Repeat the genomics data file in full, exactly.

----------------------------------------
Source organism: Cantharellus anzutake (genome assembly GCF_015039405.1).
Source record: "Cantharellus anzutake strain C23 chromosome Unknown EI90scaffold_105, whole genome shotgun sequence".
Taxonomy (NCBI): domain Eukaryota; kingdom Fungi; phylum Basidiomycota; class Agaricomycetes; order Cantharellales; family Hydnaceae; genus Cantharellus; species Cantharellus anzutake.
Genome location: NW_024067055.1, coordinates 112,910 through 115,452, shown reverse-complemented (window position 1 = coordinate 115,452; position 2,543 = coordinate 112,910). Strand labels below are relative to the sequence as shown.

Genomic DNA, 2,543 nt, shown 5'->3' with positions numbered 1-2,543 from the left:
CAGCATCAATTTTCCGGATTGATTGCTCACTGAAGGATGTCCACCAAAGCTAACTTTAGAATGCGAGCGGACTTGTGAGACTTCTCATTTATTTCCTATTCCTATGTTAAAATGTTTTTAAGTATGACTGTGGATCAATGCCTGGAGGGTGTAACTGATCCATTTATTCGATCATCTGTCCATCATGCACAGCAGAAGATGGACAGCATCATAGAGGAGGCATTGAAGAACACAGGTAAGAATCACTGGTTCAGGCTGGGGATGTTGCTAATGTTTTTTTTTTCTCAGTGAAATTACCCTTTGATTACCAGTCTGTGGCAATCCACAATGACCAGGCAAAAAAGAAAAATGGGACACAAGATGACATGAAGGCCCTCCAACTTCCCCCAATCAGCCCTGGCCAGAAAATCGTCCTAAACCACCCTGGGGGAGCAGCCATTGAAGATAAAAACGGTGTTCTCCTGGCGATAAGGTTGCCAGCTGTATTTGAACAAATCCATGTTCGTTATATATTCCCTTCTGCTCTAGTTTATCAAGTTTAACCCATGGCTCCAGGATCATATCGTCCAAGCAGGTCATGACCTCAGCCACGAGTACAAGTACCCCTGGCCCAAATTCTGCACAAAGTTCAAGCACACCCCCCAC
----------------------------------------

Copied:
Source organism: Cantharellus anzutake (genome assembly GCF_015039405.1).
Source record: "Cantharellus anzutake strain C23 chromosome Unknown EI90scaffold_105, whole genome shotgun sequence".
Taxonomy (NCBI): domain Eukaryota; kingdom Fungi; phylum Basidiomycota; class Agaricomycetes; order Cantharellales; family Hydnaceae; genus Cantharellus; species Cantharellus anzutake.
Genome location: NW_024067055.1, coordinates 112,910 through 115,452, shown reverse-complemented (window position 1 = coordinate 115,452; position 2,543 = coordinate 112,910). Strand labels below are relative to the sequence as shown.

Genomic DNA, 2,543 nt, shown 5'->3' with positions numbered 1-2,543 from the left:
CAGCATCAATTTTCCGGATTGATTGCTCACTGAAGGATGTCCACCAAAGCTAACTTTAGAATGCGAGCGGACTTGTGAGACTTCTCATTTATTTCCTATTCCTATGTTAAAATGTTTTTAAGTATGACTGTGGATCAATGCCTGGAGGGTGTAACTGATCCATTTATTCGATCATCTGTCCATCATGCACAGCAGAAGATGGACAGCATCATAGAGGAGGCATTGAAGAACACAGGTAAGAATCACTGGTTCAGGCTGGGGATGTTGCTAATGTTTTTTTTTTCTCAGTGAAATTACCCTTTGATTACCAGTCTGTGGCAATCCACAATGACCAGGCAAAAAAGAAAAATGGGACACAAGATGACATGAAGGCCCTCCAACTTCCCCCAATCAGCCCTGGCCAGAAAATCGTCCTAAACCACCCTGGGGGAGCAGCCATTGAAGATAAAAACGGTGTTCTCCTGGCGATAAGGTTGCCAGCTGTATTTGAACAAATCCATGTTCGTTATATATTCCCTTCTGCTCTAGTTTATCAAGTTTAACCCATGGCTCCAGGATCATATCGTCCAAGCAGGTCATGACCTCAGCCACGAGTACAAGTACCCCTGGCCCAAATTCTGCACAAAGTTCAAGCACACCCCCCAC